In steel portal frames, cold-formed steel channel sections are increasingly used as the primary framing components, in addition to the secondary members e.g. purlins and side rails. For such framing systems, the stiffness of the joints at the eaves and apex affects the bending moment distribution, as well as the frame deflections. This paper investigates the influence of two joint configurations having full rigidity and semirigidity, respectively, on the optimum design of cold-formed steel portal frames. A real-coded genetic algorithm is used to search for the most cost-effective design. It is shown that through incorporating joint effects explicitly into the design process, a more appropriate balance between the joints and the member properties can be obtained, thus optimizing material use. The study then investigates the effect of secondary members on the optimum design. It is shown that incorporating the secondary members is important for portal frames having spans less than 12 m. For example, for a frame spacing less than 6 m, the material cost of the primary members can be reduced by up to 15%.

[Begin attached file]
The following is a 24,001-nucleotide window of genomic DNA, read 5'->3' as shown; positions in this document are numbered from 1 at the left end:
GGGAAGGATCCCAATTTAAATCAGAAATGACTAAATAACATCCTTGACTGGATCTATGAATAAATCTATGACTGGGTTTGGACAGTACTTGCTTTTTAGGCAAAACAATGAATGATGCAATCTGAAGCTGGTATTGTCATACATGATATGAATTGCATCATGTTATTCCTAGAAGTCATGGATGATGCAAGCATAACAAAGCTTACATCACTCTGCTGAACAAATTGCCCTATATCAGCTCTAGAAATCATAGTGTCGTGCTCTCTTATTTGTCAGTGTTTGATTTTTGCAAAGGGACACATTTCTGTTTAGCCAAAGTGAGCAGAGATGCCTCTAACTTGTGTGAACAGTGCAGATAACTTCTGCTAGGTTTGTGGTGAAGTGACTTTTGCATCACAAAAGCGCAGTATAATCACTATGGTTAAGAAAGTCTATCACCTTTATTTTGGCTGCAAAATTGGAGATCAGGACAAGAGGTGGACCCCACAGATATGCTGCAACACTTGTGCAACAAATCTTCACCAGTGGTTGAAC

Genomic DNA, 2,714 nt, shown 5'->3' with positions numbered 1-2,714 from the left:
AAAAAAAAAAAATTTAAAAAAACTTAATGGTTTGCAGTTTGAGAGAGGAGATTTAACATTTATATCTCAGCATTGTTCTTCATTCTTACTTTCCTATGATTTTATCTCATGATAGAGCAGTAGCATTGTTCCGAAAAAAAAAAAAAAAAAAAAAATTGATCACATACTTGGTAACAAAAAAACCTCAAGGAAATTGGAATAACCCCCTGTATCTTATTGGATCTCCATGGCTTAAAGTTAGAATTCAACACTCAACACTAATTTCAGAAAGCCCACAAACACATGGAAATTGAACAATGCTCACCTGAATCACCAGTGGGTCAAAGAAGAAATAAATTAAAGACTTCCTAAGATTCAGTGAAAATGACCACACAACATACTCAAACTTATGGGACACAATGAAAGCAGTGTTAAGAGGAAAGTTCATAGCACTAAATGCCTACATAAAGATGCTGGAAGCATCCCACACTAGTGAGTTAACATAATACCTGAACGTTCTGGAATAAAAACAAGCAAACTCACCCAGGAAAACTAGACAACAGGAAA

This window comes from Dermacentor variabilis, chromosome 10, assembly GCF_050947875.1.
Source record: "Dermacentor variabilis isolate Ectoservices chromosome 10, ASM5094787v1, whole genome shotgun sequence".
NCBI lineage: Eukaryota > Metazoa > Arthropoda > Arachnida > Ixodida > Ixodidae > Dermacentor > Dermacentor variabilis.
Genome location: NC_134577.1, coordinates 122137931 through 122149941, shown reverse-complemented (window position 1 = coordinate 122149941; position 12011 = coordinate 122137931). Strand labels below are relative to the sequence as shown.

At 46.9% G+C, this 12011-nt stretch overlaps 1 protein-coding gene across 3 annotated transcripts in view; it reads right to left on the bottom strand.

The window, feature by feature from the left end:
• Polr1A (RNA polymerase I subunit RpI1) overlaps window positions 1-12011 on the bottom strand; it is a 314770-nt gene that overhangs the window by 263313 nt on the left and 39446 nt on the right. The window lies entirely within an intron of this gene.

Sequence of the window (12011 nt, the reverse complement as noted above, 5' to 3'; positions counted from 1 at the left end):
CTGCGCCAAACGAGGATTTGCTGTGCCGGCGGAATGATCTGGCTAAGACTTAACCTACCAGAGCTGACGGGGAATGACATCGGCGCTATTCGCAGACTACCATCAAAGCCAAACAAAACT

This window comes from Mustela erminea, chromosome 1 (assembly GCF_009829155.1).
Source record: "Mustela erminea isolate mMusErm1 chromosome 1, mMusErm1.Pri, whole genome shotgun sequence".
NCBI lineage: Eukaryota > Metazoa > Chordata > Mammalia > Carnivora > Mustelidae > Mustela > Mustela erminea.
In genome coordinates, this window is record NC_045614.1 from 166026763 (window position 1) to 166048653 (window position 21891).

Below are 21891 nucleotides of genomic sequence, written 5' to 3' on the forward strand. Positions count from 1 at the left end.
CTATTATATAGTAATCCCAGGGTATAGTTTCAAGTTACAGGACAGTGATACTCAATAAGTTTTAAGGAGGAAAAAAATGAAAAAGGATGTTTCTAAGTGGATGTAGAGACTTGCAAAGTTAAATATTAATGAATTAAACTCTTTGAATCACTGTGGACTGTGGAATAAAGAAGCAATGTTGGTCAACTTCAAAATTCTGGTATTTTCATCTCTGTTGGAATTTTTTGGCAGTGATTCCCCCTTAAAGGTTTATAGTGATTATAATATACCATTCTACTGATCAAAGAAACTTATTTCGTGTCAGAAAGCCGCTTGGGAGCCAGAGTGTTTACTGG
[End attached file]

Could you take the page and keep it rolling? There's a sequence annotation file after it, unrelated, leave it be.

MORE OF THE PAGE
|Journal||International Journal of Steel Structures|
|Publication status||Accepted/In press - 10 Oct 2016|
- cold-formed steel
- portal frames
- real-coded genetic algorithm